Heading south, coconuts, pizza, snorkeling with sharks, a private islet, an old town
15 July 2016 | Tahiti
If you'd like to see photos from our stay in Fakarava, click on our Gallery, then open the album Fakarava.
After enjoying the northern part of Fakarava for a few days, we headed to Hirifa, an anchorage tucked into the southeast corner of the atoll, about 30 miles south. To get there, we had two choices: negotiate a narrow channel along the atoll's eastern edge, or sail through the middle of the atoll. The advantage of the channel was that most (but not all) of the large coral heads were marked with channel markers. The area in the middle of the atoll was wide enough to allow freer movement, but although its depths were charted, the positions of coral heads were not, plus it was riddled with pearl farm buoys.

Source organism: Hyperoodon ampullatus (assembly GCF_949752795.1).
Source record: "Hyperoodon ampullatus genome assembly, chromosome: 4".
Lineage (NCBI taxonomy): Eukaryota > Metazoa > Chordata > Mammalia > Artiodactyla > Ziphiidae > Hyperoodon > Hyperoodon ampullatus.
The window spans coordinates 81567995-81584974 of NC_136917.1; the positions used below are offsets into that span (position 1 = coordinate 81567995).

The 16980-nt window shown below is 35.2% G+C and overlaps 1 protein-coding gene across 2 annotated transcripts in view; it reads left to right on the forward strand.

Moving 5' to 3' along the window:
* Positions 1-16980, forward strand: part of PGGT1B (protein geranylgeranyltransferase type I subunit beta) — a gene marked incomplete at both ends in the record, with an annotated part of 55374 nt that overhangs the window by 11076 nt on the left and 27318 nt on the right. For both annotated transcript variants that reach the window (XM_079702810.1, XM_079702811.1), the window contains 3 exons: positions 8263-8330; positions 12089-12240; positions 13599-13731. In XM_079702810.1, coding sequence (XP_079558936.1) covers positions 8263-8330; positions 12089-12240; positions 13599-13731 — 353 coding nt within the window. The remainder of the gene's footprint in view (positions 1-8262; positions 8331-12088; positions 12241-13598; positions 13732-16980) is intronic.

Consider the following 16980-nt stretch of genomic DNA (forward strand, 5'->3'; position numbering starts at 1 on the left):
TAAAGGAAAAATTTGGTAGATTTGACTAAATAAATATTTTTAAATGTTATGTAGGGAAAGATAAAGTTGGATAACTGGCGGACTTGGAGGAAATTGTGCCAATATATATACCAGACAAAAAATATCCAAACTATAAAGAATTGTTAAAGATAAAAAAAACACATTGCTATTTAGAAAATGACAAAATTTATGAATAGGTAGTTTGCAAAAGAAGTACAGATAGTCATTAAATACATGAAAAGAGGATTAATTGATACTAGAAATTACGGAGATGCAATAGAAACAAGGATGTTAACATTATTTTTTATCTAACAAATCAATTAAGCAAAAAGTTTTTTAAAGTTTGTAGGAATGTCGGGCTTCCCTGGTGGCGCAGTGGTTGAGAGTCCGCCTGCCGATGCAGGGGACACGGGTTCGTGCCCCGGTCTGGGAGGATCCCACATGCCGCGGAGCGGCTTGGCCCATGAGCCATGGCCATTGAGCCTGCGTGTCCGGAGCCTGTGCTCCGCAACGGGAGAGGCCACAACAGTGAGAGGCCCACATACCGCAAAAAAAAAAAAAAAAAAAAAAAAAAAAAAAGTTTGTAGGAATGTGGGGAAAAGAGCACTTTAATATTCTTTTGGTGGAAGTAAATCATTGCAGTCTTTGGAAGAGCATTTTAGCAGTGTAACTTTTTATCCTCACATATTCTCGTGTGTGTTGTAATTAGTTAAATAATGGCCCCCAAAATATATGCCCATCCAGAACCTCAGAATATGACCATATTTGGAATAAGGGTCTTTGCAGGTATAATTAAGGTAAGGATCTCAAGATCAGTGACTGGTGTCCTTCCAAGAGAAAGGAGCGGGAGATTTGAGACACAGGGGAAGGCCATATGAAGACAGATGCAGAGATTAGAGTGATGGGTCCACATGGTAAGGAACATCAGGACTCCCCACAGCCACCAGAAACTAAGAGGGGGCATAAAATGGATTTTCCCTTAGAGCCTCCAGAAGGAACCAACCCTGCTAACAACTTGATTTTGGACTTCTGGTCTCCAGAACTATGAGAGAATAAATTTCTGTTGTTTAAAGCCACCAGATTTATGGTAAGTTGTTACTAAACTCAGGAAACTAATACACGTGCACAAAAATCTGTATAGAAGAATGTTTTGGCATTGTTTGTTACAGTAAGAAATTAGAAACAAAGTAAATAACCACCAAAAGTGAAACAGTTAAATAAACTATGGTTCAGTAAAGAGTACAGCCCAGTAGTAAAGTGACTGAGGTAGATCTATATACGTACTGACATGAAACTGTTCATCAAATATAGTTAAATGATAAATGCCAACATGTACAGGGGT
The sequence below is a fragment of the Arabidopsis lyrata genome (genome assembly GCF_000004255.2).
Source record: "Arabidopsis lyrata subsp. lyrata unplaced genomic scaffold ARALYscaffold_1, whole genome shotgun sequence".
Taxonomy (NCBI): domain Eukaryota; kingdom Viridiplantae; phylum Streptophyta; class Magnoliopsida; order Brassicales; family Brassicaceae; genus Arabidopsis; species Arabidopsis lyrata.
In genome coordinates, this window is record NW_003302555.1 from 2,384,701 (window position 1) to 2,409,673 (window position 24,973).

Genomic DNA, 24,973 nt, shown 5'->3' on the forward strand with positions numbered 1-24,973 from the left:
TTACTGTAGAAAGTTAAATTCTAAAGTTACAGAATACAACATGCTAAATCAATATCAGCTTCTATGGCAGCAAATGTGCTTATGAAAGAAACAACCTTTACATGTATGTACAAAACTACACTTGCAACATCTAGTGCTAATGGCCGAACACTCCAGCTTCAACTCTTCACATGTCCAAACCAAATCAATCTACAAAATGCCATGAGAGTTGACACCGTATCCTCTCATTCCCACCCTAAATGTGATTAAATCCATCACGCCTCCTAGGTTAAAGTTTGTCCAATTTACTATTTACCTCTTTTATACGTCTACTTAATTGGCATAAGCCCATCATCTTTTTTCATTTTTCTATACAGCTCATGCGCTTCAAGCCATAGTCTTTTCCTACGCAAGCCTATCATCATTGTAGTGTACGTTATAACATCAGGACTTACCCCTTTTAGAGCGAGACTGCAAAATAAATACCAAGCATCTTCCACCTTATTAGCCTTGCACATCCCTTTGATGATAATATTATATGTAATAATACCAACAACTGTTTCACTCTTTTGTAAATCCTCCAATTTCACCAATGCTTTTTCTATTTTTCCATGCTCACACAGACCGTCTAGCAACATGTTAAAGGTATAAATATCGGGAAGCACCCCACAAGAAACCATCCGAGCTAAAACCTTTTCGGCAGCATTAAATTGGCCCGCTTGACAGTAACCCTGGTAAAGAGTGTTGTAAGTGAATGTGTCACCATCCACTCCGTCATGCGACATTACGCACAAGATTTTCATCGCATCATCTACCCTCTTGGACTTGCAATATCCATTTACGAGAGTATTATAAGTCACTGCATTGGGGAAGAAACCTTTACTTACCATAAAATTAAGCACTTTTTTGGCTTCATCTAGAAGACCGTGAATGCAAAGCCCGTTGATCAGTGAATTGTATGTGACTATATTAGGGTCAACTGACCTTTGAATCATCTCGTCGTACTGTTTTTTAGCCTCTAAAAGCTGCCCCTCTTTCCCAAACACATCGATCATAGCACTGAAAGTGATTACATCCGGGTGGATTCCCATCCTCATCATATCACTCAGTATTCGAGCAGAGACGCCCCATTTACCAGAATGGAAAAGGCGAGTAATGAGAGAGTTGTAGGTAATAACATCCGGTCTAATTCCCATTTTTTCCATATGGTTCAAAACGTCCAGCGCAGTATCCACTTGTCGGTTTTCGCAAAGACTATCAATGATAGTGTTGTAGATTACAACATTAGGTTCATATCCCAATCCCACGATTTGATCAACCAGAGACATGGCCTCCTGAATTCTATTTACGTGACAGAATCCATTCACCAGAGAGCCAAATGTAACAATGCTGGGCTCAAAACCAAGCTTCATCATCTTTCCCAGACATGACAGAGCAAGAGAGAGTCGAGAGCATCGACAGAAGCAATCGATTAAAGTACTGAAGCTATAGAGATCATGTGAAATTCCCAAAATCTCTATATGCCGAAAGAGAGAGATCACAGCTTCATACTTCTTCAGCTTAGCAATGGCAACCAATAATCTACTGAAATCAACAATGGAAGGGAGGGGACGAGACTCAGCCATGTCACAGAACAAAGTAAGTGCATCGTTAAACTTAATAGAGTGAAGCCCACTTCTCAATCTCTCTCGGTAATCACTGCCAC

We opted to take the channel, as the wind was very light and we'd be motoring anyway.
Traveling in a coral atoll requires constant vigilance to avoid coming in contact with any boat-crunching coral heads that might be lurking under the surface. For this trip, I would be the spotter; Eric would be the pilot. I took a position on the pulpit at the very front of the boat, scanning the surface of the water for shallow water and coral heads, holding a radio so that I could communicate any quick course changes to Eric. Eric's job was to keep us in the narrow channel.